HTC One review: To rule them all

GSMArena team, 22 March 2013.
Pages: 123456789101112

Tags: HTC, Android

HTC Zoe is a wiz at photo retouching

HTC Zoe is more advanced than any other gallery on a phone and it was made possible by the dedicated ImageChip 2 that the One uses. When you use the camera in Zoe mode, every time you press the shutter key, the phone captures up to 20 full res shots and a 3 second video (1 second before you press the shutter key and 2 seconds after). All that information is required for the advanced features of Zoe.

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Standard looking gallery, at first Events view is where Zoe comes in

One of those features is Events. Zoe can be used as a regular image gallery with photos stacked together by folders, but Events groups photos by when and where they were taken. Each event has a 30 second highlight video, which is stitched together from those 3 second clips plus a slideshow, including some of the pics. You can remove clips and add new ones to the highlight video, add a video effect and also include a background music (the tracks are preset, though it is possible to add new ones to the list).

The animation in the Gallery is seamless which is more than we can say about it outside the HTC One. If you save the pictures into your PC you're left with 20 shots for every Zoe animation created. The good news is HTC allows you to upload the sequences to HTC's Zoeshare webpage and send the links to your friends. Images there are displayed like GIFs.

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The gallery

The videos and multiple full-res shots come into play when editing images as well. Since the phone has a video of the scene during which the photo was taken, it can find moving objects and put a red X on them so that you can tap and remove the ones you want, but keep the rest. The result is a full-resolution 4MP image.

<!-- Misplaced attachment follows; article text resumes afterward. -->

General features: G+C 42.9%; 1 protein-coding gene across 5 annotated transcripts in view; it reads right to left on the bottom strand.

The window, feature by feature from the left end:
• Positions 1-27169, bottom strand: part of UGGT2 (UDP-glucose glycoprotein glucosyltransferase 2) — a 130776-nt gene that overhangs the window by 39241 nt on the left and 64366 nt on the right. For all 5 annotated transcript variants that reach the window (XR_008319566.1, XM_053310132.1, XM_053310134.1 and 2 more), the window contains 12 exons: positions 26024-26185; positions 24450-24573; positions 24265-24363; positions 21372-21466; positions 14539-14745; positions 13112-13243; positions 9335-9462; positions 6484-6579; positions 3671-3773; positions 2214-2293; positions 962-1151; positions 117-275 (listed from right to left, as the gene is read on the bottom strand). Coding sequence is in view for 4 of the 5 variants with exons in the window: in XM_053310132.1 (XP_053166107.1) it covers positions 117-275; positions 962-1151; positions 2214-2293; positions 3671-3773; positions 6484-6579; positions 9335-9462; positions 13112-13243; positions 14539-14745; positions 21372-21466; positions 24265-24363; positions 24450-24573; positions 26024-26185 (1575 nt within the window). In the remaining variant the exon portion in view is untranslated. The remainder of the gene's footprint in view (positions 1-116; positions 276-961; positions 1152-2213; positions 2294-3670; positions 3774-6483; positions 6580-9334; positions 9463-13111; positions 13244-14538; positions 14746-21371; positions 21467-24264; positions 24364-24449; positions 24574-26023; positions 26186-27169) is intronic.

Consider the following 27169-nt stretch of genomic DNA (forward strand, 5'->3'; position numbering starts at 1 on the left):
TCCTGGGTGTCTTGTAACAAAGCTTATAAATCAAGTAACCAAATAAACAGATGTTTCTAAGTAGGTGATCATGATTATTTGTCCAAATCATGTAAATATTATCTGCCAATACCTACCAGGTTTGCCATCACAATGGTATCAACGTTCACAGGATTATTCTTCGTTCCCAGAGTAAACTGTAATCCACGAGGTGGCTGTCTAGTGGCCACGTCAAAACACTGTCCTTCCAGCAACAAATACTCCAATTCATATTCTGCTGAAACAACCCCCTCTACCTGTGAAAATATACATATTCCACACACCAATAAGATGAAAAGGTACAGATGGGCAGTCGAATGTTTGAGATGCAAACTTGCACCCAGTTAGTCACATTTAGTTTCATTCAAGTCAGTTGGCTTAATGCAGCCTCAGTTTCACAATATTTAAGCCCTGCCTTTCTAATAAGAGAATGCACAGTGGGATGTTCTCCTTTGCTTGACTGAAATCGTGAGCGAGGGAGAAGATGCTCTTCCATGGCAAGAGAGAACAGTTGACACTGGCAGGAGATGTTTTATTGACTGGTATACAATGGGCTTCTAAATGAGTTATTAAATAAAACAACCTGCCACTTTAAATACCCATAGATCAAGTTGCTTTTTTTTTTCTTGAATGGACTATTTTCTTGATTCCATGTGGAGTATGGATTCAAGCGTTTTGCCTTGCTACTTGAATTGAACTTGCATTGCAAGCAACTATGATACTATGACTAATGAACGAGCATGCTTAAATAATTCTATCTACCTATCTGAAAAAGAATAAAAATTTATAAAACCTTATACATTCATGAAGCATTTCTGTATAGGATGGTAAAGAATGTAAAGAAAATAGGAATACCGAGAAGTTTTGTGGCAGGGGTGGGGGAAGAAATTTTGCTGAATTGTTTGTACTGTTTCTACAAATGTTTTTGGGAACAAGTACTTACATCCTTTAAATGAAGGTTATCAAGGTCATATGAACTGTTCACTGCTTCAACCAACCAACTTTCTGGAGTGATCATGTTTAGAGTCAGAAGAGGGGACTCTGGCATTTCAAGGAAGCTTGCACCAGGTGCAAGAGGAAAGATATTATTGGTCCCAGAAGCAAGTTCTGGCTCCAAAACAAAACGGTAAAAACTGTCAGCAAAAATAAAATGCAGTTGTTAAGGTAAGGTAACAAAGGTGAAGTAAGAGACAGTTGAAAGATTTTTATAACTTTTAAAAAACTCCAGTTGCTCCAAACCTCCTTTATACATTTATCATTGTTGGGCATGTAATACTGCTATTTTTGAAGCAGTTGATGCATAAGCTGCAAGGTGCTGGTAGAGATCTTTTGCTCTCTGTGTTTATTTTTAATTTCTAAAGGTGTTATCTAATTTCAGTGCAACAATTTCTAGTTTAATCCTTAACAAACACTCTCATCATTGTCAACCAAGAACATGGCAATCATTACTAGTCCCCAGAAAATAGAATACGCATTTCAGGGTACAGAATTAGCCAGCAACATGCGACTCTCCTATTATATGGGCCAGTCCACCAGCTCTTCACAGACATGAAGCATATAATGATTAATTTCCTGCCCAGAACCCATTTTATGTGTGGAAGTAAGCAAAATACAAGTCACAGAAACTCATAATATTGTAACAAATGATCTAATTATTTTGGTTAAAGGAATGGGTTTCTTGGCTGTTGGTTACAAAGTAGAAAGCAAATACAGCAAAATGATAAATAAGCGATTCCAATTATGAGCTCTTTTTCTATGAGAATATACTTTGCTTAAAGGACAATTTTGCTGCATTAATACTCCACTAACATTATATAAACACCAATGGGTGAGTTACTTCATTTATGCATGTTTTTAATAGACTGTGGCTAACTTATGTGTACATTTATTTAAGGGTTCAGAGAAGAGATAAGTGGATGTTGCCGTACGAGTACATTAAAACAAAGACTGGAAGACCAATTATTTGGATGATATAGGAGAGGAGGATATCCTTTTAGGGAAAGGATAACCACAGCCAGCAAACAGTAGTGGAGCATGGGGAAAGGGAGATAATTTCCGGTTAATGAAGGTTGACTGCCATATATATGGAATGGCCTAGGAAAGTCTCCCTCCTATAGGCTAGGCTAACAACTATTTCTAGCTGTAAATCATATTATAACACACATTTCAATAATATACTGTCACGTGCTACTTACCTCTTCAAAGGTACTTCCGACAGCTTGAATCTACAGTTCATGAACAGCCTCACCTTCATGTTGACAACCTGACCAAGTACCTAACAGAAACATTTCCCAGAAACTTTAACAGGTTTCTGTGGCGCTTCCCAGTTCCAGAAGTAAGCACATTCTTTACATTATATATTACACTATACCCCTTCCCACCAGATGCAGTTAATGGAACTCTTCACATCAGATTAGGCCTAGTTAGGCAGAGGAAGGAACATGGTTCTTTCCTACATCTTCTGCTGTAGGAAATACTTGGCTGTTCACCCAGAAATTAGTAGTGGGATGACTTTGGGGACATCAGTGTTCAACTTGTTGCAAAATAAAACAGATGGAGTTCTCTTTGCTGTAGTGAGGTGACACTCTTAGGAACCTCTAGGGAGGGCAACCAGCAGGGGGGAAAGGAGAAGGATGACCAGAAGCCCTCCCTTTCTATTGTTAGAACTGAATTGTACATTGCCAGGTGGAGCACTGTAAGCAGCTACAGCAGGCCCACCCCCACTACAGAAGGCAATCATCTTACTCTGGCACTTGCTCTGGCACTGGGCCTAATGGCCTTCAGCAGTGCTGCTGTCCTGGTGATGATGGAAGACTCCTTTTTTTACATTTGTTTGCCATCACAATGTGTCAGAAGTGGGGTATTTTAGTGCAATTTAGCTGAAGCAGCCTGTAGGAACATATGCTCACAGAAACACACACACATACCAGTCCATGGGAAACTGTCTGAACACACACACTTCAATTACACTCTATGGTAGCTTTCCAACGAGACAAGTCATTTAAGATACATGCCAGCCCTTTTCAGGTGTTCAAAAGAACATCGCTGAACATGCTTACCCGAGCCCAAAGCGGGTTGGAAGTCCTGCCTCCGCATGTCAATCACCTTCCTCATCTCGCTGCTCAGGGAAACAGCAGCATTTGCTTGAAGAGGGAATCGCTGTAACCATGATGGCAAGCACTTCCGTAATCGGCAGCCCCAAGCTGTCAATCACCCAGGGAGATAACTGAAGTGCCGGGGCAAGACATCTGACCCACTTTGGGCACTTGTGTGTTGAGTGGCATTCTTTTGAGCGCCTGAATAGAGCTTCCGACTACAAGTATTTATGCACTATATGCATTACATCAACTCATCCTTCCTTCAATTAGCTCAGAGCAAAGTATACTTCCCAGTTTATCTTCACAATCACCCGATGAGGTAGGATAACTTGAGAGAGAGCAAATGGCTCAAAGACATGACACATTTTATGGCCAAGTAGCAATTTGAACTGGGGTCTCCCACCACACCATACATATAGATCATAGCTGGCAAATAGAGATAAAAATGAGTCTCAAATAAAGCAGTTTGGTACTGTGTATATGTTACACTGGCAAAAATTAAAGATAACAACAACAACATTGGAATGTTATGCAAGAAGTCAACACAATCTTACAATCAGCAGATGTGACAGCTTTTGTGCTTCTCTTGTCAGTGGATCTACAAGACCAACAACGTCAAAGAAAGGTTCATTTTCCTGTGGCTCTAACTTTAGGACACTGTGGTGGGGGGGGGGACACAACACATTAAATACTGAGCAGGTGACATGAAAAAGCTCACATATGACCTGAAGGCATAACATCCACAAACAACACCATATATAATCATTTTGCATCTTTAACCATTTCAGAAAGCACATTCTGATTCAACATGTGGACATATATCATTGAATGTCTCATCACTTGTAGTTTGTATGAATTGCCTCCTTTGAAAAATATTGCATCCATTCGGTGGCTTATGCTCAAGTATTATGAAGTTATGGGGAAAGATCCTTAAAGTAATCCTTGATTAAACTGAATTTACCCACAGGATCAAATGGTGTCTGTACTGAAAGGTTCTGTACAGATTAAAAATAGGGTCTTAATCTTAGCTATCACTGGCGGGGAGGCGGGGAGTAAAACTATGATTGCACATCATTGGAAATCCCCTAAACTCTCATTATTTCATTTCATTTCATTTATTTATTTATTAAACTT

Zoe can also make sure everyone in the photo is smiling and their eyes are open - it detects all faces and circles them, then you can swipe to go through all available images of that face until you find the perfect one.

Yet another feature is called Sequence shot. It takes a shot of a moving object and it creates a cool effect "multiple exposure" effect where that object appears several times on the photo. It's perhaps easier to show the effect than explain it, here's a shot of a BMXer jumping over a ramp. You can tweak the effect by adding and removing clones.



The Zoe arsenal of effects doesn't stop here - there are some vanity effects too. One such effect is Face contour, which allows you to easily slim someone's face. There's also Skin smoothing, an automatic lightning fix, Eye enhancer (which makes your subject's eyes open wider), Eye brightening, Red-eye removal and Anti-shine. The strength of these effects is adjustable with a slider so you can fine tune it.

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The photo editor has tons of options

That's just the Retouch section of the Photo Editor. There are also effects, frames and transformations available. Basically, Zoe is a knowledgeable Photoshop helping hand in your pocket.

As we said, Zoe events can be shared on the dedicated Zoe Share site and we've prepared several albums to share with you: Album 1, Album 2, Album 3.

Of course, you are not limited to that site - you can share these albums on other social networks just as easily.

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Setting up Zoe Share

As before you can find a map with your Geo-tagged images in the Gallery.

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Geo-tagged photos

Video player with very limited codec support

The Video player on the HTC One has a pretty simple interface. There isn't even a dedicated app, you just pick a video from the gallery. Anyway, you get a Play/Pause button and a slider to scrub through the video, a button to launch the camera and a small square with the current time and battery charge. Those automatically hide after a few seconds, of course.

The video player can use the Beats audio sound enhancement just like the music player, which is great for watching videos. The video player supports DLNA and you can use an MHL adaptor to plug the phone into a TV.

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The video player

One pretty unique feature allows you to change the playback speed of the video. This is helpful for clips, you've shot in one of the high frame rate modes, it allows you to watch either a High Frame Rate (it playbacks in real-time, just like The Hobbit) or in slow motion.

The HTC One failed pretty miserably when it came to codec support . It couldn't play all our DivX videos save for one, MOV files were out of the question and did choke with some audio codecs (like AC3).